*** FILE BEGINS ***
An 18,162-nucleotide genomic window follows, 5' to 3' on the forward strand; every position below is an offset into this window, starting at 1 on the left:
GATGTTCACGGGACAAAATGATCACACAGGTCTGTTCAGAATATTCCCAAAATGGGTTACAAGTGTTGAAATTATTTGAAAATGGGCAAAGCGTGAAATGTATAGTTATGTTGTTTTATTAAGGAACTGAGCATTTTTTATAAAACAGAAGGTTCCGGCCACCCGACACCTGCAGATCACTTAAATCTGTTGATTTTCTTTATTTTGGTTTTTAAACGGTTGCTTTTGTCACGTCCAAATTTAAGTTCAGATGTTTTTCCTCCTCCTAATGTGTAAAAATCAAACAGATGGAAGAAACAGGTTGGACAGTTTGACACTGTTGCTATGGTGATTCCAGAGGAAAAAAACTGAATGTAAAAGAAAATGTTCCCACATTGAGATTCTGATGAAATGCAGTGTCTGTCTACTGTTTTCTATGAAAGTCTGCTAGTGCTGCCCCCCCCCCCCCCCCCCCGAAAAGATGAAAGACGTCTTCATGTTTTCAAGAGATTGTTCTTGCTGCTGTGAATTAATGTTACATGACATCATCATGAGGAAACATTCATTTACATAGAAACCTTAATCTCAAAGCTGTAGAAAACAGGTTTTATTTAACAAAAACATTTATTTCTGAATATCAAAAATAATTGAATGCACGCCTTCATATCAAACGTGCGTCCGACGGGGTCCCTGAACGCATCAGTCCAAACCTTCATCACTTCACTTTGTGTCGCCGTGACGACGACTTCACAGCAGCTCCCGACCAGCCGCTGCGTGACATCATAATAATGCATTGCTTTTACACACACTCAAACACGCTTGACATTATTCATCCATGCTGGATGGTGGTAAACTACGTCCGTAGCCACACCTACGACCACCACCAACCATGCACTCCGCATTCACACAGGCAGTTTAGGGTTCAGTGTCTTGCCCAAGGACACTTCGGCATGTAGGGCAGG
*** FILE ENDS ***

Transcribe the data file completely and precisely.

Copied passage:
An 18,162-nucleotide genomic window follows, 5' to 3' on the forward strand; every position below is an offset into this window, starting at 1 on the left:
GATGTTCACGGGACAAAATGATCACACAGGTCTGTTCAGAATATTCCCAAAATGGGTTACAAGTGTTGAAATTATTTGAAAATGGGCAAAGCGTGAAATGTATAGTTATGTTGTTTTATTAAGGAACTGAGCATTTTTTATAAAACAGAAGGTTCCGGCCACCCGACACCTGCAGATCACTTAAATCTGTTGATTTTCTTTATTTTGGTTTTTAAACGGTTGCTTTTGTCACGTCCAAATTTAAGTTCAGATGTTTTTCCTCCTCCTAATGTGTAAAAATCAAACAGATGGAAGAAACAGGTTGGACAGTTTGACACTGTTGCTATGGTGATTCCAGAGGAAAAAAACTGAATGTAAAAGAAAATGTTCCCACATTGAGATTCTGATGAAATGCAGTGTCTGTCTACTGTTTTCTATGAAAGTCTGCTAGTGCTGCCCCCCCCCCCCCCCCCCCGAAAAGATGAAAGACGTCTTCATGTTTTCAAGAGATTGTTCTTGCTGCTGTGAATTAATGTTACATGACATCATCATGAGGAAACATTCATTTACATAGAAACCTTAATCTCAAAGCTGTAGAAAACAGGTTTTATTTAACAAAAACATTTATTTCTGAATATCAAAAATAATTGAATGCACGCCTTCATATCAAACGTGCGTCCGACGGGGTCCCTGAACGCATCAGTCCAAACCTTCATCACTTCACTTTGTGTCGCCGTGACGACGACTTCACAGCAGCTCCCGACCAGCCGCTGCGTGACATCATAATAATGCATTGCTTTTACACACACTCAAACACGCTTGACATTATTCATCCATGCTGGATGGTGGTAAACTACGTCCGTAGCCACACCTACGACCACCACCAACCATGCACTCCGCATTCACACAGGCAGTTTAGGGTTCAGTGTCTTGCCCAAGGACACTTCGGCATGTAGGGCAGG